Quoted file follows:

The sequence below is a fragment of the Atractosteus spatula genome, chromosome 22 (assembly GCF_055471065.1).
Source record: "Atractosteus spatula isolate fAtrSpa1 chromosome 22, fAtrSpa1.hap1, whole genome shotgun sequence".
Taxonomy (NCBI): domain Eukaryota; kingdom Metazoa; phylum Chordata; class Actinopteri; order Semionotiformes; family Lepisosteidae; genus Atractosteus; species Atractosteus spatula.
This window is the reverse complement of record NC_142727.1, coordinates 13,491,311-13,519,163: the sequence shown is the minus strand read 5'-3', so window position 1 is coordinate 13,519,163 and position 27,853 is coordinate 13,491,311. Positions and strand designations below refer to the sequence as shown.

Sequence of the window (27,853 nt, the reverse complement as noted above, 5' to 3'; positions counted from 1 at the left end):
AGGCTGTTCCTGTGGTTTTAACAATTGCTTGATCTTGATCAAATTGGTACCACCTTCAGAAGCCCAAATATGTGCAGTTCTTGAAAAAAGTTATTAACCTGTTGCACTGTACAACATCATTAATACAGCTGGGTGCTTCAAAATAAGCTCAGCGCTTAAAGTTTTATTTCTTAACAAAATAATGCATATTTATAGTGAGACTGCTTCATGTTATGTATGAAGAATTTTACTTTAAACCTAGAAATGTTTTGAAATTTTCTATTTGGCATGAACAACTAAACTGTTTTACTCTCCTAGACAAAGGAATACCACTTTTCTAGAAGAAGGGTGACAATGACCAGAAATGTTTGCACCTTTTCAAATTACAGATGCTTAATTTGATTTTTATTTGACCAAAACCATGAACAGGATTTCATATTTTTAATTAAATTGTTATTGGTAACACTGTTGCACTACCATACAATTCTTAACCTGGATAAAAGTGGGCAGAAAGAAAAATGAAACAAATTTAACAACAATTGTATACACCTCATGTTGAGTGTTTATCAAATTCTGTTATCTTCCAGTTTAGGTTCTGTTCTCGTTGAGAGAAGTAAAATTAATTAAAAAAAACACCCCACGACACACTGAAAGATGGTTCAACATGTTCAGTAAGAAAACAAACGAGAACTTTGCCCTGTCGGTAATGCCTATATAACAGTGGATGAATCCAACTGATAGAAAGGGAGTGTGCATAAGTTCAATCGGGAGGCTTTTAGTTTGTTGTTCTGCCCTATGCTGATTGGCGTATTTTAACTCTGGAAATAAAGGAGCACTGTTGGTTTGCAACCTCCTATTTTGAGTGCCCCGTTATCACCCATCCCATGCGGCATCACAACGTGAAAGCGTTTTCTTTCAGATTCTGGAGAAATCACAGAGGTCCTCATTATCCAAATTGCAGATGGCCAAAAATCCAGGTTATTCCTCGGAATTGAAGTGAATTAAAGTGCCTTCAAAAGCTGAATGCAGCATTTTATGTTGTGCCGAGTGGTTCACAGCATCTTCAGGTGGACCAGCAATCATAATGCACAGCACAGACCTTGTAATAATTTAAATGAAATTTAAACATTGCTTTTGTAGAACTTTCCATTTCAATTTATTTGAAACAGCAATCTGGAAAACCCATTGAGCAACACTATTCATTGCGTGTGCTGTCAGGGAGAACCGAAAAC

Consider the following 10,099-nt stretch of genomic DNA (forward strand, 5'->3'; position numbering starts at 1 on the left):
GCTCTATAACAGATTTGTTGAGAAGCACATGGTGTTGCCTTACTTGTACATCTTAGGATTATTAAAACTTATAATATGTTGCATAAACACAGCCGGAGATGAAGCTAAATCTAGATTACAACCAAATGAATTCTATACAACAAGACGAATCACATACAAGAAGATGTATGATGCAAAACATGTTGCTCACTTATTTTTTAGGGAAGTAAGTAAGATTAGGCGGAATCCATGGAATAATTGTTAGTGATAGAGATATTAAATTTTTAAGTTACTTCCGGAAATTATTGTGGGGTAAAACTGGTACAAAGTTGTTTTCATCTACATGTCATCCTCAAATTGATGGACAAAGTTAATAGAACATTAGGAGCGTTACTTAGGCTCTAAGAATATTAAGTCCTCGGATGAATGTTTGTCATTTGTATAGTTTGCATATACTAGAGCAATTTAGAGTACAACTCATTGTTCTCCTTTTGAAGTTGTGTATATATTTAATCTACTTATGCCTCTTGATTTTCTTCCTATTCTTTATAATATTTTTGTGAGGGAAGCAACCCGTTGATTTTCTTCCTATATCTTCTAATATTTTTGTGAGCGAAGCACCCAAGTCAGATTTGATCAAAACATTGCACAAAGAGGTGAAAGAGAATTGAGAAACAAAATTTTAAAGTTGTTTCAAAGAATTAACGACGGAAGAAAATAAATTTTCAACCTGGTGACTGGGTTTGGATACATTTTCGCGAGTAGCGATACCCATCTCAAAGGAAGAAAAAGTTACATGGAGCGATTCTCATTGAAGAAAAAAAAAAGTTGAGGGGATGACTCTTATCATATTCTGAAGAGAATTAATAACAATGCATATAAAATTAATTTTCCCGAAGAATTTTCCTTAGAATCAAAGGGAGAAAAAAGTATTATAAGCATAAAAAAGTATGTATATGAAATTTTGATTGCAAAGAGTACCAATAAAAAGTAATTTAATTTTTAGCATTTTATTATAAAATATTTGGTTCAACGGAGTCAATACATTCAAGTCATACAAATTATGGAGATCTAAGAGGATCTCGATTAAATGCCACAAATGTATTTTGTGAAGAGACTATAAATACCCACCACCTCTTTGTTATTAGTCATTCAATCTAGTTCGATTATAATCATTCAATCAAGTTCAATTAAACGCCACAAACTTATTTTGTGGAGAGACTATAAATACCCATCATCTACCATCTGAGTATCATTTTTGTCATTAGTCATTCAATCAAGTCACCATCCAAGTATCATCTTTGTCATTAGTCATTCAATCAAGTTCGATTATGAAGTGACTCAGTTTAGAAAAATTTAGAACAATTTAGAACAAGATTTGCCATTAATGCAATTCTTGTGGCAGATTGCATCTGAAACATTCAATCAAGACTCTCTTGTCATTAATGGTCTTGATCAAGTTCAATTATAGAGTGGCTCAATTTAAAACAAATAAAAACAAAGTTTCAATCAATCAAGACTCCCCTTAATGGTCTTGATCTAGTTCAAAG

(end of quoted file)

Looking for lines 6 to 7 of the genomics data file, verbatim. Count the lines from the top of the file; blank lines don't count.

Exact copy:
AGGCTGTTCCTGTGGTTTTAACAATTGCTTGATCTTGATCAAATTGGTACCACCTTCAGAAGCCCAAATATGTGCAGTTCTTGAAAAAAGTTATTAACCTGTTGCACTGTACAACATCATTAATACAGCTGGGTGCTTCAAAATAAGCTCAGCGCTTAAAGTTTTATTTCTTAACAAAATAATGCATATTTATAGTGAGACTGCTTCATGTTATGTATGAAGAATTTTACTTTAAACCTAGAAATGTTTTGAAATTTTCTATTTGGCATGAACAACTAAACTGTTTTACTCTCCTAGACAAAGGAATACCACTTTTCTAGAAGAAGGGTGACAATGACCAGAAATGTTTGCACCTTTTCAAATTACAGATGCTTAATTTGATTTTTATTTGACCAAAACCATGAACAGGATTTCATATTTTTAATTAAATTGTTATTGGTAACACTGTTGCACTACCATACAATTCTTAACCTGGATAAAAGTGGGCAGAAAGAAAAATGAAACAAATTTAACAACAATTGTATACACCTCATGTTGAGTGTTTATCAAATTCTGTTATCTTCCAGTTTAGGTTCTGTTCTCGTTGAGAGAAGTAAAATTAATTAAAAAAAACACCCCACGACACACTGAAAGATGGTTCAACATGTTCAGTAAGAAAACAAACGAGAACTTTGCCCTGTCGGTAATGCCTATATAACAGTGGATGAATCCAACTGATAGAAAGGGAGTGTGCATAAGTTCAATCGGGAGGCTTTTAGTTTGTTGTTCTGCCCTATGCTGATTGGCGTATTTTAACTCTGGAAATAAAGGAGCACTGTTGGTTTGCAACCTCCTATTTTGAGTGCCCCGTTATCACCCATCCCATGCGGCATCACAACGTGAAAGCGTTTTCTTTCAGATTCTGGAGAAATCACAGAGGTCCTCATTATCCAAATTGCAGATGGCCAAAAATCCAGGTTATTCCTCGGAATTGAAGTGAATTAAAGTGCCTTCAAAAGCTGAATGCAGCATTTTATGTTGTGCCGAGTGGTTCACAGCATCTTCAGGTGGACCAGCAATCATAATGCACAGCACAGACCTTGTAATAATTTAAATGAAATTTAAACATTGCTTTTGTAGAACTTTCCATTTCAATTTATTTGAAACAGCAATCTGGAAAACCCATTGAGCAACACTATTCATTGCGTGTGCTGTCAGGGAGAACCGAAAAC

Consider the following 10,099-nt stretch of genomic DNA (forward strand, 5'->3'; position numbering starts at 1 on the left):